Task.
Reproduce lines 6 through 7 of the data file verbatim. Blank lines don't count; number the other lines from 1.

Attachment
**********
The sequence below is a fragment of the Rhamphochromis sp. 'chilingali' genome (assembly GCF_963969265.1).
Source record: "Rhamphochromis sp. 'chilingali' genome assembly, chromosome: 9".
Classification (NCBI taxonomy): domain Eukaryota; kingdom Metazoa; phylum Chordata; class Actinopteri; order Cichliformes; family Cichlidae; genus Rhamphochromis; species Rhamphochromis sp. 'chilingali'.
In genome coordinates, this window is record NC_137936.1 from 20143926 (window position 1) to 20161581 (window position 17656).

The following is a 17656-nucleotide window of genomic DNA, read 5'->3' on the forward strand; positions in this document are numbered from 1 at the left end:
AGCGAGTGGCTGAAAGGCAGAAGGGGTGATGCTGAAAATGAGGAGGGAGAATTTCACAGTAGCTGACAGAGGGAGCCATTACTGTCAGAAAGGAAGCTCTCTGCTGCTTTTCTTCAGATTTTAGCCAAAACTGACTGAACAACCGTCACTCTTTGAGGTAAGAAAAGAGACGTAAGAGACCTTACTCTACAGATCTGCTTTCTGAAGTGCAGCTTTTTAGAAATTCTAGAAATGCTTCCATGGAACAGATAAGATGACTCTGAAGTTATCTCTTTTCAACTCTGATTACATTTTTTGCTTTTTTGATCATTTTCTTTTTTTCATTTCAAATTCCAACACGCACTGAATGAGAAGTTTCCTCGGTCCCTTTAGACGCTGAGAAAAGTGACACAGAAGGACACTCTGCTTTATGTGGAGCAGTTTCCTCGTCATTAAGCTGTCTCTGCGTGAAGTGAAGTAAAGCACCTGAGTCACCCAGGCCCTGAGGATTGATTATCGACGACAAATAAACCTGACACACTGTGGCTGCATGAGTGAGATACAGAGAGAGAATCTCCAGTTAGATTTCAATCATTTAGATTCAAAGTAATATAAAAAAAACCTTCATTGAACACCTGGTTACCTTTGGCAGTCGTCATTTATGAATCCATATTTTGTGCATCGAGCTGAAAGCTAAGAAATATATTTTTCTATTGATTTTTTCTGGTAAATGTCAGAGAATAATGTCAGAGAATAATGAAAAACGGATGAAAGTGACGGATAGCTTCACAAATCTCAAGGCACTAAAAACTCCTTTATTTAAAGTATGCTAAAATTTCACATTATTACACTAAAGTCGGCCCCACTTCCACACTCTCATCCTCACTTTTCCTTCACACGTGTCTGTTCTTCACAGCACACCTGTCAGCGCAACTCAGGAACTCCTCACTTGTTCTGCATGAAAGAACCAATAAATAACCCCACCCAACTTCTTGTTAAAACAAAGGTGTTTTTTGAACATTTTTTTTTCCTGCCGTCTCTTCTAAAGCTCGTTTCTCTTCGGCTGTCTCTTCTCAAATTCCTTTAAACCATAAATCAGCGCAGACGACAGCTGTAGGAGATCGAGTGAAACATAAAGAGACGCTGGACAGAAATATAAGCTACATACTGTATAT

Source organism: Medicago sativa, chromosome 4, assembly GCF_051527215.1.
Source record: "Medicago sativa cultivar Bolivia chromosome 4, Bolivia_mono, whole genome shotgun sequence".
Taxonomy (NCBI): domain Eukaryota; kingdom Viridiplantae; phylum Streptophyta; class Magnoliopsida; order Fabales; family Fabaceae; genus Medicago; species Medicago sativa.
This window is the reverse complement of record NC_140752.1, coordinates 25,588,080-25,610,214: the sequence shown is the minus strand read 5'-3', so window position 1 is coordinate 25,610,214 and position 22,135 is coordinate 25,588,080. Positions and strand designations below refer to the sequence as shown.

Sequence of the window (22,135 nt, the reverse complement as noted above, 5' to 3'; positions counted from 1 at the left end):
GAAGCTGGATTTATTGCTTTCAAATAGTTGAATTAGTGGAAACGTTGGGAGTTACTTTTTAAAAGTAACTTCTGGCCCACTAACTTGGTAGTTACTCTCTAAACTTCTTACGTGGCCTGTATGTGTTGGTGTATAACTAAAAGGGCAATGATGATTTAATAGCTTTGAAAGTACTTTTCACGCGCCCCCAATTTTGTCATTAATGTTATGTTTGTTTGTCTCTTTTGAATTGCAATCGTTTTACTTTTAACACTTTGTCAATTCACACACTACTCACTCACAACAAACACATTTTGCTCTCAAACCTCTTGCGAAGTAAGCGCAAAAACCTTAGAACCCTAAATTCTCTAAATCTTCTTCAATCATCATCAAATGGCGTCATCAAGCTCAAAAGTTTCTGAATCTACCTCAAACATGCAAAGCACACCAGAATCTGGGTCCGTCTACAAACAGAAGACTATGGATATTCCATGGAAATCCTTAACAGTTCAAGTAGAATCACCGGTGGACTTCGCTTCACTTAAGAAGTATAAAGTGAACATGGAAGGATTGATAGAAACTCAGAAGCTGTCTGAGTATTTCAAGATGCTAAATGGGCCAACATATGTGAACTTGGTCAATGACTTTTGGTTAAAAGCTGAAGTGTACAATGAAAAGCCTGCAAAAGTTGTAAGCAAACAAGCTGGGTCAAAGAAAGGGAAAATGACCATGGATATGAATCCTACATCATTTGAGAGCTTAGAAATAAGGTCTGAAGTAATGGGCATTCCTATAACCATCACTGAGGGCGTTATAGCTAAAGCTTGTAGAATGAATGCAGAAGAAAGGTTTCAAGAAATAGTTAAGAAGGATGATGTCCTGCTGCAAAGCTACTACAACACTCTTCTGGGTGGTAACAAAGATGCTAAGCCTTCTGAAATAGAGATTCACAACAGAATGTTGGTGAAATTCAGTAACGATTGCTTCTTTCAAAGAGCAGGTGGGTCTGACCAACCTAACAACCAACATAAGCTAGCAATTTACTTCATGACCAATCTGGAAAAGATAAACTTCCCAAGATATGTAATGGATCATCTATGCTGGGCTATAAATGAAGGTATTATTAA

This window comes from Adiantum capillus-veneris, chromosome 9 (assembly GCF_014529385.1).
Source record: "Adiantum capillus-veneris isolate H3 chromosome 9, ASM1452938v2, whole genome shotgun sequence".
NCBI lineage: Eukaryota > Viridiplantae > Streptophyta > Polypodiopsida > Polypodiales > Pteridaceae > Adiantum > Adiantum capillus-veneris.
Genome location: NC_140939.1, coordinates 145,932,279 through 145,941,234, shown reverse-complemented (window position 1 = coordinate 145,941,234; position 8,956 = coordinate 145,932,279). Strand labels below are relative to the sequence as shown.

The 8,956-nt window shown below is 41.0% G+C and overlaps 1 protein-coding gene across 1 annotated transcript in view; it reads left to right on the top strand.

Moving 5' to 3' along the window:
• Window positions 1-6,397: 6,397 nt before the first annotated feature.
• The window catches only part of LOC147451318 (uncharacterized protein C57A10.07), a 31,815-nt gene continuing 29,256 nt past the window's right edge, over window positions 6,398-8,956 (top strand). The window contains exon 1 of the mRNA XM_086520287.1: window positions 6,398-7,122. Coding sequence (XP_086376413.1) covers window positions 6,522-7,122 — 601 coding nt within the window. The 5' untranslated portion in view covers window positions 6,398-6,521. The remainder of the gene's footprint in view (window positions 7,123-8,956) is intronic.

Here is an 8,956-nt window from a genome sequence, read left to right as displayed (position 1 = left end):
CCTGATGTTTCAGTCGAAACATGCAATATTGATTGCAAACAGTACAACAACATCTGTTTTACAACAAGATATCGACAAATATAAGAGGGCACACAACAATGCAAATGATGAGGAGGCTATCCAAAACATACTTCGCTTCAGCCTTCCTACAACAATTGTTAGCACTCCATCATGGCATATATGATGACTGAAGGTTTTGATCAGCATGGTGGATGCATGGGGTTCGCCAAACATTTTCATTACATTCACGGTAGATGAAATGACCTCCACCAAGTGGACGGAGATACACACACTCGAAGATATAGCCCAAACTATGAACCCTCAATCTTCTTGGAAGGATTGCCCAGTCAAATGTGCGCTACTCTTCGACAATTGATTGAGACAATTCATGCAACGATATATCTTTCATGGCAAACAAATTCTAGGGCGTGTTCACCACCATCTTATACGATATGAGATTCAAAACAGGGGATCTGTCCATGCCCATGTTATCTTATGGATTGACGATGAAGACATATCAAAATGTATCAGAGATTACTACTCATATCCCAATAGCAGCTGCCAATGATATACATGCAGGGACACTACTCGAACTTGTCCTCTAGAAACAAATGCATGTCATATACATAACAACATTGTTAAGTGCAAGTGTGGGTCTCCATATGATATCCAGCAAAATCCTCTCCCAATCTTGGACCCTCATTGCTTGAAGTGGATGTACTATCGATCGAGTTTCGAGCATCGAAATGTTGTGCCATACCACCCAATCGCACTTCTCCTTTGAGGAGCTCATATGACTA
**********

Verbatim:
AGCGAGTGGCTGAAAGGCAGAAGGGGTGATGCTGAAAATGAGGAGGGAGAATTTCACAGTAGCTGACAGAGGGAGCCATTACTGTCAGAAAGGAAGCTCTCTGCTGCTTTTCTTCAGATTTTAGCCAAAACTGACTGAACAACCGTCACTCTTTGAGGTAAGAAAAGAGACGTAAGAGACCTTACTCTACAGATCTGCTTTCTGAAGTGCAGCTTTTTAGAAATTCTAGAAATGCTTCCATGGAACAGATAAGATGACTCTGAAGTTATCTCTTTTCAACTCTGATTACATTTTTTGCTTTTTTGATCATTTTCTTTTTTTCATTTCAAATTCCAACACGCACTGAATGAGAAGTTTCCTCGGTCCCTTTAGACGCTGAGAAAAGTGACACAGAAGGACACTCTGCTTTATGTGGAGCAGTTTCCTCGTCATTAAGCTGTCTCTGCGTGAAGTGAAGTAAAGCACCTGAGTCACCCAGGCCCTGAGGATTGATTATCGACGACAAATAAACCTGACACACTGTGGCTGCATGAGTGAGATACAGAGAGAGAATCTCCAGTTAGATTTCAATCATTTAGATTCAAAGTAATATAAAAAAAACCTTCATTGAACACCTGGTTACCTTTGGCAGTCGTCATTTATGAATCCATATTTTGTGCATCGAGCTGAAAGCTAAGAAATATATTTTTCTATTGATTTTTTCTGGTAAATGTCAGAGAATAATGTCAGAGAATAATGAAAAACGGATGAAAGTGACGGATAGCTTCACAAATCTCAAGGCACTAAAAACTCCTTTATTTAAAGTATGCTAAAATTTCACATTATTACACTAAAGTCGGCCCCACTTCCACACTCTCATCCTCACTTTTCCTTCACACGTGTCTGTTCTTCACAGCACACCTGTCAGCGCAACTCAGGAACTCCTCACTTGTTCTGCATGAAAGAACCAATAAATAACCCCACCCAACTTCTTGTTAAAACAAAGGTGTTTTTTGAACATTTTTTTTTCCTGCCGTCTCTTCTAAAGCTCGTTTCTCTTCGGCTGTCTCTTCTCAAATTCCTTTAAACCATAAATCAGCGCAGACGACAGCTGTAGGAGATCGAGTGAAACATAAAGAGACGCTGGACAGAAATATAAGCTACATACTGTATAT

Source organism: Medicago sativa, chromosome 4, assembly GCF_051527215.1.